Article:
Open Menu Close Menu

2019 Impact Awards

Bringing Career Skills to Life in VR

At Fox Valley Technical College, students are using virtual reality to safely explore the inner workings of a diesel engine — while it is running.

Impact Awards logo

Category: Teaching and Learning

Institution: Fox Valley Technical College

Project: HoloDiesel

Project lead: Josh Janikowski, applications developer

Tech lineup: Autodesk, Microsoft, Unity



When Jay Duca, a diesel equipment instructor at Fox Valley Technical College in Appleton, WI, attended an in-service presentation on Case Western Reserve University's (OH) HoloAnatomy for VR nursing instruction and 3D simulation, he immediately thought of his own diesel equipment students. He knew a similar virtual reality tool could help them understand how a 6-cylinder Cummins ISX works by opening up the running engine and seeing what's happening inside — virtually, of course.

The concepts of internal combustion are difficult for most students who enter the diesel technology program, and instructors struggle to describe the complex process that's taking place inside the closed engine housing. Inspired by Case's HoloAnatomy, Duca proposed a holographic image of a running Cummins engine that students could manipulate firsthand, giving voice commands to examine and interact with the crankshaft, pistons, valves, connecting rods and other operating components. Wearing a Microsoft HoloLens, students would be able to explore as they needed, in order to understand the engine.

That was back in 2017. Soon, FVTC had a team of developers, instructors and administrators at work on a "Diesel HoloLens" project, in a partnership between the diesel department and FVTC's Learning Innovations Department. That project was completed in 2018, and by 2019 it was dubbed "HoloDiesel" and included as an important part of the diesel technician curriculum at the college.

Josh Janikowski

Project lead Josh Janikowski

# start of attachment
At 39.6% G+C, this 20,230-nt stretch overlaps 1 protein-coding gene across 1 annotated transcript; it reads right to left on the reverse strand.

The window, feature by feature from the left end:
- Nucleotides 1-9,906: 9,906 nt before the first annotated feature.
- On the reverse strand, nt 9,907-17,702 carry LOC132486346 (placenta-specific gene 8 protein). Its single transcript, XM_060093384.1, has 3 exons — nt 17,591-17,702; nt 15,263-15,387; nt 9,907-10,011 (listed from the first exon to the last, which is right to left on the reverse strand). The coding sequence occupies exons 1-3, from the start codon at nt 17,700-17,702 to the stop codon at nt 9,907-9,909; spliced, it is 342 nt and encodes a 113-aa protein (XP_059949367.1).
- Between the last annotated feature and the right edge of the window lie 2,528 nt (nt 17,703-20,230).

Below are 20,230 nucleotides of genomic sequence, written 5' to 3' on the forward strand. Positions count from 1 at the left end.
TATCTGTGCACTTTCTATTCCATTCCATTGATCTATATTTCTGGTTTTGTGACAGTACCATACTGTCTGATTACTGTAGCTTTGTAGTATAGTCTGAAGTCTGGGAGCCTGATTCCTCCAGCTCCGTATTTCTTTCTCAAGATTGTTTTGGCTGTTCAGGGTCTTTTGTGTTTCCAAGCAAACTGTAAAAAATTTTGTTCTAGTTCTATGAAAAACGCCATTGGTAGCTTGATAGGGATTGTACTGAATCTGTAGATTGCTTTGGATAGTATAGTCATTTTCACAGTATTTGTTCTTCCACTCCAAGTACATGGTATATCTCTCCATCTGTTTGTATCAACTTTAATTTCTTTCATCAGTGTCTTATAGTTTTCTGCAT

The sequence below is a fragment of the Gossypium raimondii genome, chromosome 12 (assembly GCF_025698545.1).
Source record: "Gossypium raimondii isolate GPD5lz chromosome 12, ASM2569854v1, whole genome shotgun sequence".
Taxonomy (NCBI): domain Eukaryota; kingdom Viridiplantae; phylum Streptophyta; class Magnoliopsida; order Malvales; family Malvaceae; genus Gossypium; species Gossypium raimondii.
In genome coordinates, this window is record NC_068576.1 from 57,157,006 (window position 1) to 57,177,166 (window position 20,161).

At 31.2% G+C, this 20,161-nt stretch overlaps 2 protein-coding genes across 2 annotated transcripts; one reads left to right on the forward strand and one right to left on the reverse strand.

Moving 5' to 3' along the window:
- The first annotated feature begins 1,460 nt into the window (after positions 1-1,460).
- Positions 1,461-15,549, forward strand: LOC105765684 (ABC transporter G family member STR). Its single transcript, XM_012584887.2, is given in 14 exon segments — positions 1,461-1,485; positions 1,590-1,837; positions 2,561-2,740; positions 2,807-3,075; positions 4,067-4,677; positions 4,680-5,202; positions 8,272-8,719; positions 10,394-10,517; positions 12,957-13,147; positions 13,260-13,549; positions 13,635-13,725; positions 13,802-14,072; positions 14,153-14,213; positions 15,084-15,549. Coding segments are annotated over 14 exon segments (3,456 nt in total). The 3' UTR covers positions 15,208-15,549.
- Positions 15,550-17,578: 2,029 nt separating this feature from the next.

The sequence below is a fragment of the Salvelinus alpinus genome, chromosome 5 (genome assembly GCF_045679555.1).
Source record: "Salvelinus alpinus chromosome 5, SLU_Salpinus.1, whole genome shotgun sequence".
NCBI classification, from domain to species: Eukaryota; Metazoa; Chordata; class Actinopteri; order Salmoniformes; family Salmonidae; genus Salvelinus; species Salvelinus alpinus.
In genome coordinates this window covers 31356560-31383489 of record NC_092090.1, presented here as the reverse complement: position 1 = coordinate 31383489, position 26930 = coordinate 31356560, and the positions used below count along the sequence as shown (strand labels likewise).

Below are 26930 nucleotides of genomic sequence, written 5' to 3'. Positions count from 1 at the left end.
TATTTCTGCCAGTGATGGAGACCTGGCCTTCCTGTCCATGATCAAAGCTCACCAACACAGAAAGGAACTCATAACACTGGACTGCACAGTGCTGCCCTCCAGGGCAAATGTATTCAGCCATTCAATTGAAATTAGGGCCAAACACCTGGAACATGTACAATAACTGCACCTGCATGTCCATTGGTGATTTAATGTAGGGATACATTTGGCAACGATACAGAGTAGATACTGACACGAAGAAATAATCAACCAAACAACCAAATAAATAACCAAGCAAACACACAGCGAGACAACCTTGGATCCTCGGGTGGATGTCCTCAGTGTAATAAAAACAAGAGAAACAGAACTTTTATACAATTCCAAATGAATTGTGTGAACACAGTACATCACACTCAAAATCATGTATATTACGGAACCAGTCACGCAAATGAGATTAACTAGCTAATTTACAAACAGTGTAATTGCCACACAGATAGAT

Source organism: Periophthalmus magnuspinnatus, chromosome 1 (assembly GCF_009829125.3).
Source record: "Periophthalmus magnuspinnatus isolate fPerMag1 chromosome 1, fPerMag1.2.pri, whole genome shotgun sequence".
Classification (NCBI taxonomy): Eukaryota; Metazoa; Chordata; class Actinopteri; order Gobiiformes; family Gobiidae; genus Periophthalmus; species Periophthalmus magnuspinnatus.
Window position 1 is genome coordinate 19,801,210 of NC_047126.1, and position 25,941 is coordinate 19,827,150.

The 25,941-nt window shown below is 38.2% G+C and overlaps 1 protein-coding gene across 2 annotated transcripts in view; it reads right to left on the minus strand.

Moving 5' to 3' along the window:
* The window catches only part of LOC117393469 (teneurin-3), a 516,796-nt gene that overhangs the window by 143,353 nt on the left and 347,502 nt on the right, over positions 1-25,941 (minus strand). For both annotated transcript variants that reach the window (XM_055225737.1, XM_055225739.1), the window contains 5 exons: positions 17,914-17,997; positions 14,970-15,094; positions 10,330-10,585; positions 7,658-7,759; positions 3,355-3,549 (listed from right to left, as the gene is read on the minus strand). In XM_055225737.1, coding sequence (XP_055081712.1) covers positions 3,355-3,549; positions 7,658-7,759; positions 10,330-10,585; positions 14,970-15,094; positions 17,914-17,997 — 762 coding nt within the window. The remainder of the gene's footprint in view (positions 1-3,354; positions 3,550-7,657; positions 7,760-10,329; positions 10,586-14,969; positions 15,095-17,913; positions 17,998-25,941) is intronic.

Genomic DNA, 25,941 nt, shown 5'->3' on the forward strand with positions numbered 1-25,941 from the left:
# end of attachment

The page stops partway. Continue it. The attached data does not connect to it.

HoloDiesel has brought many benefits to instruction at the college. One effect has been its popularity with students, who seem to be picking up on concepts more easily. Josh Janikowski, an applications developer at FVTC and project lead for HoloDiesel, commented on students' enthusiasm: "They don't want to stop working with it, even after class," he observed.

Students also speak highly of their experiences with HoloDiesel. "It's one thing to hear about what goes on inside an engine, but it's another thing to take it apart physically and see everything in motion work together," noted Ethan Schenkenberger, speaking as a student in FVTC's diesel program. "Everything is easier to understand."

Comments like these are backed up by studies of student performance, which shows improvement after using the HoloDiesel engine. Diesel program instructors have reported better quiz scores after students have had time with HoloDiesel.

Instructors also appreciate HoloDiesel's relevance to "real-world" skills that their students need to learn. Given the ability to interact with component parts directly in their virtual experience of the engine, students gain troubleshooting abilities. By providing this this new sense of familiarity with how the engine functions, HoloDiesel helps students begin to cross the bridge between theory and on-the-job, under-the-hood savvy.

FVTC developers

FVTC developers created HoloDiesel in a collaborative effort between the college's diesel department and Learning Innovations Department.

For development considerations, Microsoft HoloLens was the instrument of choice because of its reputation for stability. FVTC developers then chose to build in Unity, mostly because it allows for cross-platform development and their team could work with tools they were already comfortable using. Another critical platform for the project was Autodesk Maya, used for 3D computer animation, modeling and rendering. And while the team considers developing a multi-player environment a challenge, they feel that the project is generally replicable by other institutions that can dedicate staffing resources, from instructors, to developers, to administrators or managers.  

In the future, FVTC will continue to develop HoloDiesel, including additional components over time. They are also exploring ways to offer industry partners similar tools — for example, manufacturers who might benefit from the use of VR experiences for their employees or customers.

Clearly, FVTC can point to many great attributes and benefits of the HoloDiesel project. But Janikowski pinpointed its success easily: "The engine is positioned as a hologram, which makes learning brilliantly simple."

Return to Campus Technology Impact Awards Home

About the Author

Meg Lloyd is a Northern California-based freelance writer.

comments powered by Disqus